When I first started this blog, it was to fulfill a requirement of a media studies class that I was mildly excited over. The class centered around a paper that would examine a cultural trend or artifact of the student's choosing. I chose kung fu movies, and the paper I wrote (the name of which I don't recall) attempted to reconcile the seemingly nationalistic impulse of martial arts films with their popularity among western viewers, particularly urban, African-American audiences. The professor graded my paper an "A-" which means it was good enough for an undergrad media studies course, but I was thoroughly frustrated with finding basic data on ticket sales and distribution records for many of the films I wished to talk about. I don't plan to write academically about my favorite much-maligned film genre ever gain (unless I get paid); learning how little of the basic information about the films that saw release in my own country had been recorded for posterity discouraged me greatly.
It is with that knowledge that I say Stephen Teo's monograph of the Wuxia genre, from the conception of the term to the present trends among Mainland Chinese film makers, is an excellent resource for the history of the genre, as well as topical and retroactive critical appraisal. Exhaustively researched, filled with anecdotal information about the earliest Shanghai produced films and their reception by audiences and the intelligentsia, often painfully academic, Chinese Martial Arts Cinema: The Wuxia Tradition is not bathroom reading.
Given the general lack of academic writing on the genre as a whole, and partly because of the constraints placed on the author (which he discusses in the epilogue) this book is a bit dry and to the point. If you're not one for scholarly reading, you might want to have Wikipedia open and ready to look up such concepts as "self-fashioning," "historicist," "orientalist," as well as more common terms for film criticism (auteur, mise en scene, etc). Teo does not write a journalistic survey of the genre, he writes a narrative of its evolving relations between nationalism and transnationalism, masculine and feminine emphasis within the genre, and (to a lesser degree) auteur film making as opposed to generic film making. Covering eighty years worth of genre movies as they were produced over periods of war and economic upheaval, a goodly portion of work is evaluated for a single book, with only a single chapter on the kung fu genre deviating from the central, specific history of the wuxia film "to suggest a less than smooth development of the martial arts cinema..." (p.81) That suggestion is a very wise one that justifies the inclusion of a chapter that breaks the chronology built by each previous chapter.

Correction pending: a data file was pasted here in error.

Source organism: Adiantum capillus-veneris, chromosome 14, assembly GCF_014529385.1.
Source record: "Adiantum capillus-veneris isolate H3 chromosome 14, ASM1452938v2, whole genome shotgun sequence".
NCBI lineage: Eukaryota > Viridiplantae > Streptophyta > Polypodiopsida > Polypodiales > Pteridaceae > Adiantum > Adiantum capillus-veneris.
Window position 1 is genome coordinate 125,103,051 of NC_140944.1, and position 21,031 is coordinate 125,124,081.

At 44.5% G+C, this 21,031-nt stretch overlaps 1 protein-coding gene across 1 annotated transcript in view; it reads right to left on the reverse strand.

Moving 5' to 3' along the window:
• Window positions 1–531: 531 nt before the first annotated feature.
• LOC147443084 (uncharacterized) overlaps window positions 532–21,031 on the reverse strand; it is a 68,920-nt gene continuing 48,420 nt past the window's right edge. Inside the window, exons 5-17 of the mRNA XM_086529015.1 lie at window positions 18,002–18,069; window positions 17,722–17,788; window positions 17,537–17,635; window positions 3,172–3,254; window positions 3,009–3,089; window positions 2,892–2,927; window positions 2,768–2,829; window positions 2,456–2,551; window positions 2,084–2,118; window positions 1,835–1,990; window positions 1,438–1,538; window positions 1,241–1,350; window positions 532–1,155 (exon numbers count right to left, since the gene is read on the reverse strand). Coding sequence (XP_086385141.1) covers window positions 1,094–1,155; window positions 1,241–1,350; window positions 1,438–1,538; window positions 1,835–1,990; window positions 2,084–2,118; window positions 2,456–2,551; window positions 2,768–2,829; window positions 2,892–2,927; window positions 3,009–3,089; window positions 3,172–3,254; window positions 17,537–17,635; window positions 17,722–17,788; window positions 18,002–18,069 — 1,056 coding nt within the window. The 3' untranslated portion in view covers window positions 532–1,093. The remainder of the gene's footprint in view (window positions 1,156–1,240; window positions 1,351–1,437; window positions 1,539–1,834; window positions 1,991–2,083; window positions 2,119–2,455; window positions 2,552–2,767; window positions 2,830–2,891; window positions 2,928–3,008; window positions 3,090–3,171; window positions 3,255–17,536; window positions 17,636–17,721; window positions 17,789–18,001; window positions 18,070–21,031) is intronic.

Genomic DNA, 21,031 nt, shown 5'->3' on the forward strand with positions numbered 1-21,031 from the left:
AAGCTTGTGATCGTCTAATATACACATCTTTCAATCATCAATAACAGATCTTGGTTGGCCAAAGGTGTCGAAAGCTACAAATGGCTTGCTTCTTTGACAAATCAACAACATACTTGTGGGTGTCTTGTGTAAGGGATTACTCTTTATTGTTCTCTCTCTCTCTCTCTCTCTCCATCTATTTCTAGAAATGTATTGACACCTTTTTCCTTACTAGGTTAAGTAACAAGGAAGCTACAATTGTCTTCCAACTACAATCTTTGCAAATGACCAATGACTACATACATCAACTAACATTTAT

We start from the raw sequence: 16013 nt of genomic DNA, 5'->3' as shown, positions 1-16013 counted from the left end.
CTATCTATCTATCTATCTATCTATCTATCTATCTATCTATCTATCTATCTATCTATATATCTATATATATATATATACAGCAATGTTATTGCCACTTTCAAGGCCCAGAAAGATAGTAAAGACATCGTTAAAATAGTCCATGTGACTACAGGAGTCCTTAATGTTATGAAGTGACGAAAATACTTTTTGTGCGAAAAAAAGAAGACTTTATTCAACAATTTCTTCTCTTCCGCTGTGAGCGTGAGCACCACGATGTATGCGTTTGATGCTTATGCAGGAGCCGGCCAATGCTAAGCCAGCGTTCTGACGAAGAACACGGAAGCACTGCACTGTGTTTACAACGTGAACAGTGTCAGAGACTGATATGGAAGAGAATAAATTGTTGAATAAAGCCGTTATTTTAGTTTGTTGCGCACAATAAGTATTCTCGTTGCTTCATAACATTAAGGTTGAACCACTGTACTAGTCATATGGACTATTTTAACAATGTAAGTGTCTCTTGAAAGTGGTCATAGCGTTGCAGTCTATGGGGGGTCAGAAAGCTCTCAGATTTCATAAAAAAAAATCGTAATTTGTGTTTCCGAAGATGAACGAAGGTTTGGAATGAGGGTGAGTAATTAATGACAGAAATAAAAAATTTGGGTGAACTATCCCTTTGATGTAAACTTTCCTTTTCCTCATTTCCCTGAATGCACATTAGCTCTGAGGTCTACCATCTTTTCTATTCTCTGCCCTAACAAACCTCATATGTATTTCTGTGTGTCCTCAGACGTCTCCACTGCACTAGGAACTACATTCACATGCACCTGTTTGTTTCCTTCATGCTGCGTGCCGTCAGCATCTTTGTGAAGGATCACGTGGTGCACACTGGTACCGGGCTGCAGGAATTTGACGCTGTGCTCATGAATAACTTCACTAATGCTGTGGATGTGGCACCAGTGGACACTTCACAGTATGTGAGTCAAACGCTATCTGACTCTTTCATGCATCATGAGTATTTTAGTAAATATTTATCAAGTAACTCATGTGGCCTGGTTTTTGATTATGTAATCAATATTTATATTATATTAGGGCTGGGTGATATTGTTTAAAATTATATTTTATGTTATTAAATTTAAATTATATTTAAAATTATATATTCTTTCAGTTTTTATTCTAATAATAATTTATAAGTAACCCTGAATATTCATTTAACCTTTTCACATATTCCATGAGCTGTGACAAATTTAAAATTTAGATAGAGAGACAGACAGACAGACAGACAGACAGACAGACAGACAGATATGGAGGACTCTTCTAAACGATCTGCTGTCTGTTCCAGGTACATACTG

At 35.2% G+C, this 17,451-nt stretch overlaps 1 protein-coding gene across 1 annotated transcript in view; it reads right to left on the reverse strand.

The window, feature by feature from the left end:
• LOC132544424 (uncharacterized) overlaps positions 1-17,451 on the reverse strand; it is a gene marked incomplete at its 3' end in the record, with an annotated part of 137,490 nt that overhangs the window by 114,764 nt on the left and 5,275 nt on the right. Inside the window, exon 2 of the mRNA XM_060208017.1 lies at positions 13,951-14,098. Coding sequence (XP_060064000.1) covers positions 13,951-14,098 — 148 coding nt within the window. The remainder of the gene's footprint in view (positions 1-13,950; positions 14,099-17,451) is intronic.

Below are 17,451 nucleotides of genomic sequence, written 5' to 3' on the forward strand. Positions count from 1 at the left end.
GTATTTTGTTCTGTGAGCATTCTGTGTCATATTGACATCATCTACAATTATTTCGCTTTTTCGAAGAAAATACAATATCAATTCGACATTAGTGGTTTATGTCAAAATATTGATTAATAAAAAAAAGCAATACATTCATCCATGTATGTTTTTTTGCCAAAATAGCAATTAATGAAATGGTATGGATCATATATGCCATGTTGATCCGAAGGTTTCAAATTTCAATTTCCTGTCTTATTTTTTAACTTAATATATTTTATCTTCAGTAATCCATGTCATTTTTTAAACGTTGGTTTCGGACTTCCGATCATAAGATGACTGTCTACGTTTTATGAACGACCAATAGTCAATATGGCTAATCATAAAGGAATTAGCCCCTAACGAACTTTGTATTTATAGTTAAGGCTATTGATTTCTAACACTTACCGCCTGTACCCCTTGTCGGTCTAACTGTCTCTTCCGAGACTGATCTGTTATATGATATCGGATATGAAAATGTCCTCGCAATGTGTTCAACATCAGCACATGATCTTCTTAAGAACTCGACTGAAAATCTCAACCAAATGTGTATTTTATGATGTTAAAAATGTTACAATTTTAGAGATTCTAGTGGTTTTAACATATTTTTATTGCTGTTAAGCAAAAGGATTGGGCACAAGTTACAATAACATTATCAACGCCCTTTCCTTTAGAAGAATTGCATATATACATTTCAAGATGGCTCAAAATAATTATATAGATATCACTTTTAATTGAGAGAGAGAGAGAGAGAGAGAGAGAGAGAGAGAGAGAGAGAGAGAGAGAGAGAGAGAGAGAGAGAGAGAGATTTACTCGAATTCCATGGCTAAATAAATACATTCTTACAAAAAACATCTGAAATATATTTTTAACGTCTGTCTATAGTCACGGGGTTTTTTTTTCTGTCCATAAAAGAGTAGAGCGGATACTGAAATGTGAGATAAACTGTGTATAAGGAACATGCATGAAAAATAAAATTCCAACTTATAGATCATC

In spite of his excellent scholarship, exemplary conveying of oft forgotten or simply uncommonly known historical facts, and consistent explanations of the wuxia genre, I must qualify my recommendation of Mr. Teo's book with more than a general warning to those who wouldn't want to read such an academic text in the first place. Firstly, Chinese Martial Arts Cinema: The Wuxia Tradition is not a comprehensive study. I recall very well approaching the end of the chapter 4 "Rise of New School Wuxia," waiting for a bit of analysis on the films of Joseph Kuo and Tien Peng and other Taiwanese films, and finishing the chapter only to find that there wasn't any. I quickly finished the following chapter on King Hu, thinking that his relationship with Union film company might segue to a discussion, however brief it might need to be. Once again, I was a tad disappointed. I also hoped for a bit more information if not critical discussion of the Cantonese language serials (although there is a great review of Ling Yun's 1964 Buddha's Palm series) and some of the more notable wuxia shenguai films, like Monkey Goes West (Ho Meng Hua, 1966) or even The Eight Immortals (Chan Hung-Man, 1971). The author explains in the epilogue that he wished to include more of Taiwan's Mandarin language cinema, but could not due to considerations for space. He also makes mention of the unavailability of extant film texts in some of the genre's more distant corners, which many a collector can relate to.
Also for those looking for observations or reviews of specific films, directors, or stars, this book is probably not what you're looking for. Stephen Teo explicates even directors like Chang Cheh and Chu Yuan in generic terms, and only King Hu receives treatment as an auteur. (In one amusing paragraph, however, Teo reviews most of Chang Cheh's more noteworthy films in short sentence fragments, which usually do convey the best aspects of each) And while many films are discussed, this is not a book of reviews.
There are other minor quibbles. I disagree with Teo's assessment of Zhang Yimou's Hero. I think he over-interprets symbolism in King Hu's films (see his King Hu's A Touch of Zen). I also think that the kung fu film is more important for American audiences and don't feel like the chapter he includes is necessary, although Teo has just reason to include it.
All that said, this is an unprecedented English language resource for those interested in the history of the genre, particularly its roots in literature and the lost films that can only be researched obliquely through reviews and articles written by people who have seen them. I'd recommend it to those who are willing to read an academic, scholarly text, and even to those who aren't interested in scholarly reading but wish to know more about this unappreciated and misunderstood genre of film.